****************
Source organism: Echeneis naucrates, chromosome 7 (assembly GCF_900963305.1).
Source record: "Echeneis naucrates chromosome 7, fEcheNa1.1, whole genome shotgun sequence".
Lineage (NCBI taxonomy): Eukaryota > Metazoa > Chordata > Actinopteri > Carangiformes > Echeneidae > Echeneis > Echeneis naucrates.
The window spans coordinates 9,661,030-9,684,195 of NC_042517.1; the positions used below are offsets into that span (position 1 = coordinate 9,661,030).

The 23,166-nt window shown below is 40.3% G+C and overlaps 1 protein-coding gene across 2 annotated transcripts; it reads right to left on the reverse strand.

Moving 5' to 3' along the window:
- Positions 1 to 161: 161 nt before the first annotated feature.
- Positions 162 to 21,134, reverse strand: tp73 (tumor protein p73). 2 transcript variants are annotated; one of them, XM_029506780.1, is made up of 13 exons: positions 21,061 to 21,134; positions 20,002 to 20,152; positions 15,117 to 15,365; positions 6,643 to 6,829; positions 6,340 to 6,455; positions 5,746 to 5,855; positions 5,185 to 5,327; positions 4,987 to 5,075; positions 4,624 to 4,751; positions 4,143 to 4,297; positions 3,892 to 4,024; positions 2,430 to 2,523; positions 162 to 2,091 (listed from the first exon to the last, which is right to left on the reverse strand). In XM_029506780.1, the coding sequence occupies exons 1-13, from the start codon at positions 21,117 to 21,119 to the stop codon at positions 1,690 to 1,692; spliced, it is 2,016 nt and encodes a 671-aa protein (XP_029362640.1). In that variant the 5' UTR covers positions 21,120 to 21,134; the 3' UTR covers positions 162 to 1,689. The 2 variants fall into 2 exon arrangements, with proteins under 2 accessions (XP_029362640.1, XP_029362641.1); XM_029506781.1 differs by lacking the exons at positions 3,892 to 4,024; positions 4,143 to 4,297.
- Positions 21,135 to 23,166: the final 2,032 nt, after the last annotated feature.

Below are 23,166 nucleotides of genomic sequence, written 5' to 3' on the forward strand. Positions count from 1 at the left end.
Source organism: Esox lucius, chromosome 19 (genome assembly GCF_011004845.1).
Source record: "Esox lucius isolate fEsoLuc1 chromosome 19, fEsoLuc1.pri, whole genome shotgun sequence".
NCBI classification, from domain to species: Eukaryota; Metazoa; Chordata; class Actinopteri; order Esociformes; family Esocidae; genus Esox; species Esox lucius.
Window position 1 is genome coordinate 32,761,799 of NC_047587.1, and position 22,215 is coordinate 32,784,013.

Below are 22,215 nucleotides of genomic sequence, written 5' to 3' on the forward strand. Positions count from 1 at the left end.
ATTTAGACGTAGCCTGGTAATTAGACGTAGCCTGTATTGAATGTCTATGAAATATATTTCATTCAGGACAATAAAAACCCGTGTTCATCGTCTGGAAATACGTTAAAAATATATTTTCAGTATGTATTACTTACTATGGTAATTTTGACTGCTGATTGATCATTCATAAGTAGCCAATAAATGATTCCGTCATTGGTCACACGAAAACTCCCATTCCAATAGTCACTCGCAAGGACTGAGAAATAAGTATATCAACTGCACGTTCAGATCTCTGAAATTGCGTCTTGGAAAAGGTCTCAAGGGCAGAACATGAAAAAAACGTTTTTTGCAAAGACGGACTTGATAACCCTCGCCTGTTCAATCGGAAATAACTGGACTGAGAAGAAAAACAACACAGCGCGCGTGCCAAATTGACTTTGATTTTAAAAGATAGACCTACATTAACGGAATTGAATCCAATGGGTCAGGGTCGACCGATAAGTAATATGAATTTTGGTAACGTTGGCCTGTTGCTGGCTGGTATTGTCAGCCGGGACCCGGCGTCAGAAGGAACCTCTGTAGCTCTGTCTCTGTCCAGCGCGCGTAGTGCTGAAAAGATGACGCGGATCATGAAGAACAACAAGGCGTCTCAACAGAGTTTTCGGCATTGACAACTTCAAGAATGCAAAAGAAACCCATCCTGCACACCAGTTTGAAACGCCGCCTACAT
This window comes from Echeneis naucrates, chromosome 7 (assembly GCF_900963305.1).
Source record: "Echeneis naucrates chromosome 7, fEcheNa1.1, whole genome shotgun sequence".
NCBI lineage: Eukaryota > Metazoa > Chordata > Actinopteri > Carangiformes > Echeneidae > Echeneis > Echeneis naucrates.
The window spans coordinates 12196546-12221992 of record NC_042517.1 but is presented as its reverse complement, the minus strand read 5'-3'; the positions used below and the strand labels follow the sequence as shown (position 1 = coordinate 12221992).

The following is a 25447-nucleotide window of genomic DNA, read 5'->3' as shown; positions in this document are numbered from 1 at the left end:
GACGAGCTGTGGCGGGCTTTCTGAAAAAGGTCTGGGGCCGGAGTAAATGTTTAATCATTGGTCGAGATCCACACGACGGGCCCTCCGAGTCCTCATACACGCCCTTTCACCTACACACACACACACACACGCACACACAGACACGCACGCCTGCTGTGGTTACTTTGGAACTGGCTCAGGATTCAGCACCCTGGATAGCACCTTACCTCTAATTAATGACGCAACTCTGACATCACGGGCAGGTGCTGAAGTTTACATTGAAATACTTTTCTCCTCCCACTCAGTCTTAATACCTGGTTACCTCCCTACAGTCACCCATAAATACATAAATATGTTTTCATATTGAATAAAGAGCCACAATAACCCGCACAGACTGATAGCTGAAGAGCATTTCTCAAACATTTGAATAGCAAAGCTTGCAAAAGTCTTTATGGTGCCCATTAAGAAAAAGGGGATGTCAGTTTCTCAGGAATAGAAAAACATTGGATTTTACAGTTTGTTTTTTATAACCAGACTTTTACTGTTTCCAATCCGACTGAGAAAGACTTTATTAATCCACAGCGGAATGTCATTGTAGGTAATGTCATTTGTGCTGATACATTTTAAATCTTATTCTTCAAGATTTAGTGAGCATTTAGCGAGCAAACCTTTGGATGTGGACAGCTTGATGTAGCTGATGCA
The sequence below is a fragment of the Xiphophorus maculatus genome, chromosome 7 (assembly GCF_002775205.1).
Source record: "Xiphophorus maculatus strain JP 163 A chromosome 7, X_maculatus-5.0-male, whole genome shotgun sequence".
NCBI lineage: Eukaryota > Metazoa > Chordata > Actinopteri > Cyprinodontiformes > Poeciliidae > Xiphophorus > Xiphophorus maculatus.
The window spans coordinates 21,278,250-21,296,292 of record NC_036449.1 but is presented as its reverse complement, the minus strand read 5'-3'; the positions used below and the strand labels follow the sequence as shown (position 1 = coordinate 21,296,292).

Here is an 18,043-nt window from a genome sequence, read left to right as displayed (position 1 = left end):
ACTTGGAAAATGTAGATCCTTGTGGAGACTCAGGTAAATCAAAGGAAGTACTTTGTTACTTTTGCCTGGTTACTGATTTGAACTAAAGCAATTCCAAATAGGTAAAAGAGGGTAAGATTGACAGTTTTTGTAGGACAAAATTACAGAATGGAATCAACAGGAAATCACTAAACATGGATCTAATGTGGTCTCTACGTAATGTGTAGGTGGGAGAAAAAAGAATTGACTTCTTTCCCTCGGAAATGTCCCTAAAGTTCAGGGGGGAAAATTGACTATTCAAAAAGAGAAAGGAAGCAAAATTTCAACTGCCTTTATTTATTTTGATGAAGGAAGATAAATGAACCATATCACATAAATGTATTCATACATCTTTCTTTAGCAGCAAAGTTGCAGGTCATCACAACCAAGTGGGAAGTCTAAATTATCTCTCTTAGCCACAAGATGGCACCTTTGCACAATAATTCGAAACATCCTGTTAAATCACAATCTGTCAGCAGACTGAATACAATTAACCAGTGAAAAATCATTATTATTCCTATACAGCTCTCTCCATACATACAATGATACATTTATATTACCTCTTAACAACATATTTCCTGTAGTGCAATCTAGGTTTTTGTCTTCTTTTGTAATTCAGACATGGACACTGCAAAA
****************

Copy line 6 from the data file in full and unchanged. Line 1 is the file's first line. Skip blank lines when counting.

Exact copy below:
Moving 5' to 3' along the window: